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I have no idea how this story works. All I know is the first time I read this, I spent the following six months thinking about it on a regular basis. There’s something about that gradual transformation that enthrals me. I can’t guarantee the story will be as unforgettable for anyone else, but it’s a strange story all the same.

It starts off normally enough, with a couple dressing up for their high school reunion, which this year has a ‘Happy Days’ theme. (Note that I’ve never watched the TV show and I know almost nothing about it. Apparently the story is even creepier with familiarity.) It’s a success, everyone enjoys it, and they decide to use ‘Happy Days’ as their theme next reunion.

Five years later everyone works a lot harder on making their costumes as authentic as possible, the couple tracking down vintage clothing, the wife (playing Joanie) even practicing calling her husband (playing Mr. Cunningham), “Dad.” The reunion is full of roller-skating waitresses and motorcycle-riding Fonzies.

“Our next reunion came early, as it was generally agreed that people couldn’t wait five more years. My wife’s wardrobe had become pretty much dedicated to Joanie sometime in the year before, and she spent much of her time exercising (even had a little plastic surgery) to maintain the physical aspect of her character.”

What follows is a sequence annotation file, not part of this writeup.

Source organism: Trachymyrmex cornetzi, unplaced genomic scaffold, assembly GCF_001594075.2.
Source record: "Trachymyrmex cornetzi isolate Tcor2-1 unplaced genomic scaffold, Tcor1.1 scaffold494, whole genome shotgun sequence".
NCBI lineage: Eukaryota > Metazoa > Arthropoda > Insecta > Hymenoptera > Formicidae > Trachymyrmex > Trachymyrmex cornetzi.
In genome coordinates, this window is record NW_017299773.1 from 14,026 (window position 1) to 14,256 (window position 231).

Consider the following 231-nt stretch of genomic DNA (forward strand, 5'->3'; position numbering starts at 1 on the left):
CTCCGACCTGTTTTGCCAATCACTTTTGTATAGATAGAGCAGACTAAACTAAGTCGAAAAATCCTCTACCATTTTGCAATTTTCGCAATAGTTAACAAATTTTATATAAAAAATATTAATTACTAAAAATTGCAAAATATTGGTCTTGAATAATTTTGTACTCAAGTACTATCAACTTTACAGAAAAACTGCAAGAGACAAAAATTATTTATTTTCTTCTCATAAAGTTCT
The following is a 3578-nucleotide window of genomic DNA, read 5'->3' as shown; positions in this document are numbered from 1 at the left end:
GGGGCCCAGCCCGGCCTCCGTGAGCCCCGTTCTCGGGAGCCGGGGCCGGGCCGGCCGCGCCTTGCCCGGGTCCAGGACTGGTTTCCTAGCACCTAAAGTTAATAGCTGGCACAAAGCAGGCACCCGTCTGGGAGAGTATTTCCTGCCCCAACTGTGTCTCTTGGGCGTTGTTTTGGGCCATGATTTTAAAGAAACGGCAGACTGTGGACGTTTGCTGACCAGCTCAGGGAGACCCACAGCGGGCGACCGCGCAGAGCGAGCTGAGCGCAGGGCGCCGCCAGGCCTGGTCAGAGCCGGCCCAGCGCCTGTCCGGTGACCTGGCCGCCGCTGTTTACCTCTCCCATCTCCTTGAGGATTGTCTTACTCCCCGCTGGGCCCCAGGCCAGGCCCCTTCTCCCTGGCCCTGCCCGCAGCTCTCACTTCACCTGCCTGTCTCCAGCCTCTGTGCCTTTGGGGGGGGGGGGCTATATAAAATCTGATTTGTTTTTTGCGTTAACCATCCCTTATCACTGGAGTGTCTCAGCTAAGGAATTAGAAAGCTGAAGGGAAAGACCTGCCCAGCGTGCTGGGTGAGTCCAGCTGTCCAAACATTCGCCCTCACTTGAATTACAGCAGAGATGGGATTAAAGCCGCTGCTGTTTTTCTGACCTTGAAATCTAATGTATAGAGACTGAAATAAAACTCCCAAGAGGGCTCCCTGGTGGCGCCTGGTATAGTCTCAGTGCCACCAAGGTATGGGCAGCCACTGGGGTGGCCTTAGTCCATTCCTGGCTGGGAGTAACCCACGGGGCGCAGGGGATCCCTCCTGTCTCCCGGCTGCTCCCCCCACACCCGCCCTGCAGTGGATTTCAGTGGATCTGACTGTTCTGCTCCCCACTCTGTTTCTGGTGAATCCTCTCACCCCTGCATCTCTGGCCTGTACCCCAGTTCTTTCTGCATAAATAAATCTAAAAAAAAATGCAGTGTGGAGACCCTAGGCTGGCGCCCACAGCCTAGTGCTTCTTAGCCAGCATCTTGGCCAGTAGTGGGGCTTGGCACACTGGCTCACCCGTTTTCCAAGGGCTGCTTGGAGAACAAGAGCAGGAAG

It only develops from there. And, crucial to the tone of this piece, at no point is it ever thought that something odd is going on.

Happier Days by Jan Lars Jensen

Availability: print, e-book

Word count: 2,800

First published: Lady Churchill’s Rosebud Wristlet #12 (e-book available here)

Where else to find it: The Best of Lady Churchill’s Rosebud Wristlet, edited by Gavin J. Grant and Kelly Link, 2007, Del Rey / Ballantine

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